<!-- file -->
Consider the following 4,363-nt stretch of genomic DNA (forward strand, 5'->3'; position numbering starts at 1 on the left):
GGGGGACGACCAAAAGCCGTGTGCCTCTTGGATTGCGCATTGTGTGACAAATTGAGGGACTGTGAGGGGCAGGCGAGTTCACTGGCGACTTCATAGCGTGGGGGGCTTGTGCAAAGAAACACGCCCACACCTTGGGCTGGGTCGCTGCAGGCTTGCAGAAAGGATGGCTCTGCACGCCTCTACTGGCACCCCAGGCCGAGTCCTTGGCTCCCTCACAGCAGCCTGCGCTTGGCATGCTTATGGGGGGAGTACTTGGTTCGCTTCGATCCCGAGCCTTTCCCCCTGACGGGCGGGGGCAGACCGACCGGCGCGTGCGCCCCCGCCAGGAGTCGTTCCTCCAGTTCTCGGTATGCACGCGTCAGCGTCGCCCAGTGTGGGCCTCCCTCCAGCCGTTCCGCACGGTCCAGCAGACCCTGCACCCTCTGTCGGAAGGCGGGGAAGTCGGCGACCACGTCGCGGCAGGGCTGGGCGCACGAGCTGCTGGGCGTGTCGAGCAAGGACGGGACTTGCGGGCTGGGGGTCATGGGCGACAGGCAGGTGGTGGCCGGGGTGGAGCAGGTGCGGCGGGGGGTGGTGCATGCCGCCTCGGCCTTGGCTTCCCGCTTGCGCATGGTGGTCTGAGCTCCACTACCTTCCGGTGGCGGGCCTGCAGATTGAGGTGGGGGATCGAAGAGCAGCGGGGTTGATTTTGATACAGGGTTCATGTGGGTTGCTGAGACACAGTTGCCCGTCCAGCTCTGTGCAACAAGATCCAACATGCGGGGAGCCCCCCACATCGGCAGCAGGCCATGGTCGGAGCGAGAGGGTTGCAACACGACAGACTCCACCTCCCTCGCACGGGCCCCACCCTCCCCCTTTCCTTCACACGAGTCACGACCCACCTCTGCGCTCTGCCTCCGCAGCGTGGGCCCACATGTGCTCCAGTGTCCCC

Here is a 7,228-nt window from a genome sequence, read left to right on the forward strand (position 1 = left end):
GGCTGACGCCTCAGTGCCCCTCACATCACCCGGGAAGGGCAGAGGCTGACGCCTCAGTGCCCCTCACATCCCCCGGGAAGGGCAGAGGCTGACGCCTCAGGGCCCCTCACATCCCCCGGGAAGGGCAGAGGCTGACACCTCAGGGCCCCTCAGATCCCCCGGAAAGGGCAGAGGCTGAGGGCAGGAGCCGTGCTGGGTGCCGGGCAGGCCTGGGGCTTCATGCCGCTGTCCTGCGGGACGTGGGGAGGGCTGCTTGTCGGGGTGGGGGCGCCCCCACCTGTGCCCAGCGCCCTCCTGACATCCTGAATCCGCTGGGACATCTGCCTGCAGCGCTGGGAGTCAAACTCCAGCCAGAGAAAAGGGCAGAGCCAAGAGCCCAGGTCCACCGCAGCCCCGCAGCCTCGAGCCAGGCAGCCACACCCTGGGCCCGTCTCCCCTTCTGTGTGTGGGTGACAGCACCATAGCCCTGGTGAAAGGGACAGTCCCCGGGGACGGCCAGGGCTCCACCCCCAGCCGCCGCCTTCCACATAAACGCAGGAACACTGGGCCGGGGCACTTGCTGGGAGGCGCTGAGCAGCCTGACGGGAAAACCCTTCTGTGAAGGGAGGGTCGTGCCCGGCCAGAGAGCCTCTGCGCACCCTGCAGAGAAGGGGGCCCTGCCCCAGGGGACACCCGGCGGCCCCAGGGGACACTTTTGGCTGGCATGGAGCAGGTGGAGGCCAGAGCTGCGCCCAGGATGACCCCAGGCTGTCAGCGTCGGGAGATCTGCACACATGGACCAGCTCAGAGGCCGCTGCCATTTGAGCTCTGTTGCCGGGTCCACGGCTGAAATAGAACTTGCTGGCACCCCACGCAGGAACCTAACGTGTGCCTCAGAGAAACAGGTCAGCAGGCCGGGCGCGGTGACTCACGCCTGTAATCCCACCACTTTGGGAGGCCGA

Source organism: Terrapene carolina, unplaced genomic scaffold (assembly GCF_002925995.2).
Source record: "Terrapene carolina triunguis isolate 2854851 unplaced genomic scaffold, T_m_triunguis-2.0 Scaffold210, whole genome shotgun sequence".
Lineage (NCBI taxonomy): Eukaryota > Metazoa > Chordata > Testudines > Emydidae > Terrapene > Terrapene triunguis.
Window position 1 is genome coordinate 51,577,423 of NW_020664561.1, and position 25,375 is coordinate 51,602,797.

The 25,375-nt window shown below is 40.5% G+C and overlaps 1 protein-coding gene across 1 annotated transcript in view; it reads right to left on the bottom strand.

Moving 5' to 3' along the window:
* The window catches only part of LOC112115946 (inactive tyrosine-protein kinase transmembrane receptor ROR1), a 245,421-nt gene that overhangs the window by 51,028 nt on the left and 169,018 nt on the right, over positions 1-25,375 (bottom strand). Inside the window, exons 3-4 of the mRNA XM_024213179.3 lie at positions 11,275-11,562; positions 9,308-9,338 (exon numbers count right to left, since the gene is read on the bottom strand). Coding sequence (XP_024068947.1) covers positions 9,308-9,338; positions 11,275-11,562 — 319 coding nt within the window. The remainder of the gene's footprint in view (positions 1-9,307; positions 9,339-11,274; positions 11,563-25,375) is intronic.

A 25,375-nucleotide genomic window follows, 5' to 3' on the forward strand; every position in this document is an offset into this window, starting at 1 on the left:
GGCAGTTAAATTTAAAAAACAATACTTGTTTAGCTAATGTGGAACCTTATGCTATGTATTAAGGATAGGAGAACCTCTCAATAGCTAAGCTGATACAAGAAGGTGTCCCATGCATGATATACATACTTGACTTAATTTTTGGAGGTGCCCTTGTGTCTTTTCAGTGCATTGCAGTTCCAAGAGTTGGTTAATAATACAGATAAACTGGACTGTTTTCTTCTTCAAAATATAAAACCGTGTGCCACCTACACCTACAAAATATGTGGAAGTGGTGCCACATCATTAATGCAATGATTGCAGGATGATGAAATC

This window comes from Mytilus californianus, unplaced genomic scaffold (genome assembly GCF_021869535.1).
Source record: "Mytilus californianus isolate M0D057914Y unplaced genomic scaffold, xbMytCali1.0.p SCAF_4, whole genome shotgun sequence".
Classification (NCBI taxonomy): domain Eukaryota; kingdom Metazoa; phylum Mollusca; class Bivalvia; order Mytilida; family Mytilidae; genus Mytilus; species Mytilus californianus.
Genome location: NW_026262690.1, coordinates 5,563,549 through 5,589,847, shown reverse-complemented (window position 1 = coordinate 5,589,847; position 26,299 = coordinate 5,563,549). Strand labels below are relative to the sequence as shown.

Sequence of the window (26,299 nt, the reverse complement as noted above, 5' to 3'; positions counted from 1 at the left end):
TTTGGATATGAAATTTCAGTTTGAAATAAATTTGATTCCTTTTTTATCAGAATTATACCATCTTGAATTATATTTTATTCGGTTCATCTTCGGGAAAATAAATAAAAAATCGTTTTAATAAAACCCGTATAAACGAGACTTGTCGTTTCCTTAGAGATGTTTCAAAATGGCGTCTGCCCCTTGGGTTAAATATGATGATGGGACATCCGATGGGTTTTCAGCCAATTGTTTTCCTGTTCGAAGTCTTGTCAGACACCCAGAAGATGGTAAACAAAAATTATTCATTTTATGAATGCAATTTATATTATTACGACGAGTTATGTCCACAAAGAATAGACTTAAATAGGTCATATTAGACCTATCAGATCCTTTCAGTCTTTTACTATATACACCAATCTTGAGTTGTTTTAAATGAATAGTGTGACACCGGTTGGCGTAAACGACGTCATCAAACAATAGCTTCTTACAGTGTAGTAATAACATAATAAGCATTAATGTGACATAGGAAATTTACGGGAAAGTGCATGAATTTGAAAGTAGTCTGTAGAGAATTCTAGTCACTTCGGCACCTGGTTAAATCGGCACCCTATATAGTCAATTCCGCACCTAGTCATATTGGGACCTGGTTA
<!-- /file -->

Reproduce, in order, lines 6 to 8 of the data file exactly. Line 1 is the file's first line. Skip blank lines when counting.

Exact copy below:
Source record: "Terrapene carolina triunguis isolate 2854851 unplaced genomic scaffold, T_m_triunguis-2.0 Scaffold210, whole genome shotgun sequence".
Lineage (NCBI taxonomy): Eukaryota > Metazoa > Chordata > Testudines > Emydidae > Terrapene > Terrapene triunguis.
Window position 1 is genome coordinate 51,577,423 of NW_020664561.1, and position 25,375 is coordinate 51,602,797.